Two years ago, the Charlotte Hornets were on the rise. The team had just won 48 games, earned a playoff berth and had a group of intriguing prospects to go with solid, prime-age vets flanking the always improving (and eventual All-Star) Kemba Walker. But after a forgettable 16-17 campaign and slow start to open this season, the Hornets are now facing a tough choice between the comfort of a franchise star or a walk down the unforgiving rebuild road.

Before seeing how Walker became the focal point of Charlotte’s future, it’s important to take a look at how this franchise fell instead of flew. And it pretty much comes down to three major roster building flaws that have combined to put the Hornets in this situation.

The first issue is how the club has failed to fill out the fringes of their rotation since key role players left during the summer of 2016. Jeremy Lin, Courtney Lee and Al Jefferson aren’t world beating stars on their own, but they played a huge role in providing depth and productive minutes for a team that damn near won 50 games. In an effort to replace them, the Hornets banked on bargain free agent pickups Roy Hibbert and Ramon Sessions while trading for Marco Belinelli. It, umm, didn’t work out.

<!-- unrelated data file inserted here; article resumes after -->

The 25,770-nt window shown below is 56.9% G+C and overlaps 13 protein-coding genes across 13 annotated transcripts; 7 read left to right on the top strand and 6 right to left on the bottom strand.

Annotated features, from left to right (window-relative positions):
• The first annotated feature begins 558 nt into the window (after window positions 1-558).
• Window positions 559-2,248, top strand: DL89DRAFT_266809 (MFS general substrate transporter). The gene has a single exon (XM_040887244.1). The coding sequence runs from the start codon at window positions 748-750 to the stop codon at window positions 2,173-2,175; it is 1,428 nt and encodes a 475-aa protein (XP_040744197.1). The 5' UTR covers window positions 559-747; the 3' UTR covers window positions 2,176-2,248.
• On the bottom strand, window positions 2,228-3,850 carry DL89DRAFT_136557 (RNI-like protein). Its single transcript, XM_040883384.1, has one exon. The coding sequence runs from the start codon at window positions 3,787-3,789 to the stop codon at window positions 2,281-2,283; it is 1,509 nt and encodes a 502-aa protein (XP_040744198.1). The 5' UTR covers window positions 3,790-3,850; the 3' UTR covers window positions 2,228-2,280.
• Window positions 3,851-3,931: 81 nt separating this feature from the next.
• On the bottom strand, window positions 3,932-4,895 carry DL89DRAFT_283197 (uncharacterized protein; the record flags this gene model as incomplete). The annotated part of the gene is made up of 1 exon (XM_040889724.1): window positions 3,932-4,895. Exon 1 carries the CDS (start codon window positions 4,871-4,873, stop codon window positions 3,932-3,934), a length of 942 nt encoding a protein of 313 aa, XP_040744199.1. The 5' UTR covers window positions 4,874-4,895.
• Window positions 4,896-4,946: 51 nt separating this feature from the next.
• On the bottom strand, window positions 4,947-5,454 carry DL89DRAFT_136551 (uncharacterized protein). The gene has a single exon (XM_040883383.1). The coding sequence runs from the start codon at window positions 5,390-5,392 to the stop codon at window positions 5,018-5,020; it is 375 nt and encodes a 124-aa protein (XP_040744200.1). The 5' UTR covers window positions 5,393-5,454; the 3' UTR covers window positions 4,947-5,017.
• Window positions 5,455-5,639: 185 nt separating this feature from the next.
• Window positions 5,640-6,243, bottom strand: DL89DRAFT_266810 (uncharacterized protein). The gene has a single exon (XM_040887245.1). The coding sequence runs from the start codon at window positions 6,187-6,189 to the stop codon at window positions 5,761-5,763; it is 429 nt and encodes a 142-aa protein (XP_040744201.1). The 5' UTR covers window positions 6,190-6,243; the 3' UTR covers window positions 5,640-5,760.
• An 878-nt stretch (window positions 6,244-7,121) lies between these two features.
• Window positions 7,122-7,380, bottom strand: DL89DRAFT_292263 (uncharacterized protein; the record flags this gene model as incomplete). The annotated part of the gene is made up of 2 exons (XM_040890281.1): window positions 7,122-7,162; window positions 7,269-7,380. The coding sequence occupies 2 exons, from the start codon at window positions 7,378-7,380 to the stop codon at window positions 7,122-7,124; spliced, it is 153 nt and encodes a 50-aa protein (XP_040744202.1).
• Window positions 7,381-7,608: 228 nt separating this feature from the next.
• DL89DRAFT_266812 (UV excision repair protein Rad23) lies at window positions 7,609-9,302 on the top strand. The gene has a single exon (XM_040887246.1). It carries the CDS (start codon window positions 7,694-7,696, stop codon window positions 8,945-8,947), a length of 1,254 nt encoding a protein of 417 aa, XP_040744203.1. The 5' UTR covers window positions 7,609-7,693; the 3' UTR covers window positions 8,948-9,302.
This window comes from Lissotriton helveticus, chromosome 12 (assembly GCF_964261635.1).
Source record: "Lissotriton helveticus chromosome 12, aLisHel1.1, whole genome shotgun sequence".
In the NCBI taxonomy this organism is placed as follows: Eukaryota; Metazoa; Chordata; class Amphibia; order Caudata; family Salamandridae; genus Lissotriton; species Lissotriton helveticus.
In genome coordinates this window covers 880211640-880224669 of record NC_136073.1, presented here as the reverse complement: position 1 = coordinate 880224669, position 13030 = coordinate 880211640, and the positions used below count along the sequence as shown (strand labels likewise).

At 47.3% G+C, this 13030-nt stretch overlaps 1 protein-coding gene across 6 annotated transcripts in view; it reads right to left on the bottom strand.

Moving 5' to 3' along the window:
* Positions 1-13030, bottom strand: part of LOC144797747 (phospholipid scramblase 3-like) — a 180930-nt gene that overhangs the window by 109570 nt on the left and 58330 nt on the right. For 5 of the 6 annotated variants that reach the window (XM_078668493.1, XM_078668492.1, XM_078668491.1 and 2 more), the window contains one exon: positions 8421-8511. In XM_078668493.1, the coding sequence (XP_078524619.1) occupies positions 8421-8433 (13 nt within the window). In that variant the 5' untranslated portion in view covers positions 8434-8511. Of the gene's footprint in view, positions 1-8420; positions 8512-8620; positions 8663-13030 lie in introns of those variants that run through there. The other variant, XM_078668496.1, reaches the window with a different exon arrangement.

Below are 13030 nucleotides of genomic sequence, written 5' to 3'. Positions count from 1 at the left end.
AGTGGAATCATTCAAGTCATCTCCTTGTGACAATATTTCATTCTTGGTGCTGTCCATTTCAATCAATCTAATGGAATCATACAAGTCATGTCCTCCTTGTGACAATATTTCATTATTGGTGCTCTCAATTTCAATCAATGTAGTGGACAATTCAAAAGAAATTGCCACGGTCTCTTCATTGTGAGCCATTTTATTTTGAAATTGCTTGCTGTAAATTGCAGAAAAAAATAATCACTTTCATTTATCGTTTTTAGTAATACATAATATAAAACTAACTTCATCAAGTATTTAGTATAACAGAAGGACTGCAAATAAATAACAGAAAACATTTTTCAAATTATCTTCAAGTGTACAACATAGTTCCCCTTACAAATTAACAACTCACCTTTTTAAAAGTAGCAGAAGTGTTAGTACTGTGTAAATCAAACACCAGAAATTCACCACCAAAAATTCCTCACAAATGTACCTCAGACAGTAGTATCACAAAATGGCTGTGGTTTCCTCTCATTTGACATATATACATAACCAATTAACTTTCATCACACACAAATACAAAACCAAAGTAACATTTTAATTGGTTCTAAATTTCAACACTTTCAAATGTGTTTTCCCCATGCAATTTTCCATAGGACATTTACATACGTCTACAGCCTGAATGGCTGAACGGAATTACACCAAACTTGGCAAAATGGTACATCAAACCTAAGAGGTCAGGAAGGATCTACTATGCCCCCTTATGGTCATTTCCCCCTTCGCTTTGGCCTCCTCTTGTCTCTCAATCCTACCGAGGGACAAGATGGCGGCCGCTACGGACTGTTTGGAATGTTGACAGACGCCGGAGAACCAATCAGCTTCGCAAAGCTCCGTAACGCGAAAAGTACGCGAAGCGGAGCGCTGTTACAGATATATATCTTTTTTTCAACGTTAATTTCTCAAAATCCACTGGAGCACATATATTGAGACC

Sessions was a disaster in the 50 games he played. Belinelli posted pedestrian numbers in a limited role. Hibbert’s offensive shortcomings outweighed any defensive value he brought to the table and was eventually traded. Throw in some bad luck in close games -- Charlotte went 22-29 in games decided by five points or less in the last five minutes, per NBA.com -- and you get part of the reason why this franchise lost 12 wins in a single year.

This year it’s been a similar story so far. Michael Carter-Williams was brought in to solve the backup point guard problem. His numbers state he’s likely playing for his last NBA team. Johnny O’Bryant and Julyan Stone were brought in to provide depth at the end of the bench. Stone has failed to stick with two other teams before this while spending the past three years out of the NBA. Neither has made a positive impact on the team so far this year.